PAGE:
Cognitive Disability and Its Challenge to Moral Philosophy
May 2010, Wiley-Blackwell
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Through a series of essays contributed by clinicians, medical historians, and prominent moral philosophers, Cognitive Disability and Its Challenge to Moral Philosophy addresses the ethical, bio-ethical, epistemological, historical, and meta-philosophical questions raised by cognitive disability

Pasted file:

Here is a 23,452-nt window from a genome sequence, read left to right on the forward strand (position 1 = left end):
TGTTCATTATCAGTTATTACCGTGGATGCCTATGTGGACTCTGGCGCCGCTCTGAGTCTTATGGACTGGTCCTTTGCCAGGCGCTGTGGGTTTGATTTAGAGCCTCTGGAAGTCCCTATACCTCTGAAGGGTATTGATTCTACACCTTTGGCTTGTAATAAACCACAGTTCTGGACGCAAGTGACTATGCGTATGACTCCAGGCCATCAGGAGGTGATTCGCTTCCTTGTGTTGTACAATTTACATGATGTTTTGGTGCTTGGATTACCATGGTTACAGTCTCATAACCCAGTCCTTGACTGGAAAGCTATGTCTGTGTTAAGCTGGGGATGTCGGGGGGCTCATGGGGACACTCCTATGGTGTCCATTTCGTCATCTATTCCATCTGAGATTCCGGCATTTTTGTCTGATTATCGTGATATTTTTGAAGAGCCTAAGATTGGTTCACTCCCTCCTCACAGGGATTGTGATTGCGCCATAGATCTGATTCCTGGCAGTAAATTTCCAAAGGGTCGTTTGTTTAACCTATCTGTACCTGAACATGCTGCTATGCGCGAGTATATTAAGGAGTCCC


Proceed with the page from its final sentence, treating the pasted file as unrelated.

- Features essays by a prominent clinicians and medical historians of cognitive disability, and prominent contemporary philosophers such as Ian Hacking, Martha Nussbaum, and Peter Singer
- Represents the first collection that brings together philosophical discussions of Alzheimer's disease, intellectual/developmental disabilities, and autism under the rubric of cognitive disability
- Offers insights into categories like Alzheimer's, mental retardation, and autism, as well as issues such as care, personhood, justice, agency, and responsibility